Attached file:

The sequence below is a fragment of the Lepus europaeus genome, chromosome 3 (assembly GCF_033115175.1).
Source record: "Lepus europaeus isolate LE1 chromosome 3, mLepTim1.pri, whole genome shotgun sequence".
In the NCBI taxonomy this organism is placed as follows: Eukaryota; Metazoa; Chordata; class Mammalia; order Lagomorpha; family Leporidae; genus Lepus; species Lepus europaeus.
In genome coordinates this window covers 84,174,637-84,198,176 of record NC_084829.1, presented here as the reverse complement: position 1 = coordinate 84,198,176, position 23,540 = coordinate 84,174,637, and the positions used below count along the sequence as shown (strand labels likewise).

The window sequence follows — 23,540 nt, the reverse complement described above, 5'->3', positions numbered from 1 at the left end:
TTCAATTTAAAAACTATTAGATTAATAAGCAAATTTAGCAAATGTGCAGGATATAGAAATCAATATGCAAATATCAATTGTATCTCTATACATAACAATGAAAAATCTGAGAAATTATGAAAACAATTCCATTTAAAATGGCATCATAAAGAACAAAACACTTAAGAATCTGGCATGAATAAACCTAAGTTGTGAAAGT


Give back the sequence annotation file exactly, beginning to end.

The sequence below is a fragment of the Lepus europaeus genome, chromosome 3 (assembly GCF_033115175.1).
Source record: "Lepus europaeus isolate LE1 chromosome 3, mLepTim1.pri, whole genome shotgun sequence".
In the NCBI taxonomy this organism is placed as follows: Eukaryota; Metazoa; Chordata; class Mammalia; order Lagomorpha; family Leporidae; genus Lepus; species Lepus europaeus.
In genome coordinates this window covers 84,174,637-84,198,176 of record NC_084829.1, presented here as the reverse complement: position 1 = coordinate 84,198,176, position 23,540 = coordinate 84,174,637, and the positions used below count along the sequence as shown (strand labels likewise).

The window sequence follows — 23,540 nt, the reverse complement described above, 5'->3', positions numbered from 1 at the left end:
TTCAATTTAAAAACTATTAGATTAATAAGCAAATTTAGCAAATGTGCAGGATATAGAAATCAATATGCAAATATCAATTGTATCTCTATACATAACAATGAAAAATCTGAGAAATTATGAAAACAATTCCATTTAAAATGGCATCATAAAGAACAAAACACTTAAGAATCTGGCATGAATAAACCTAAGTTGTGAAAGT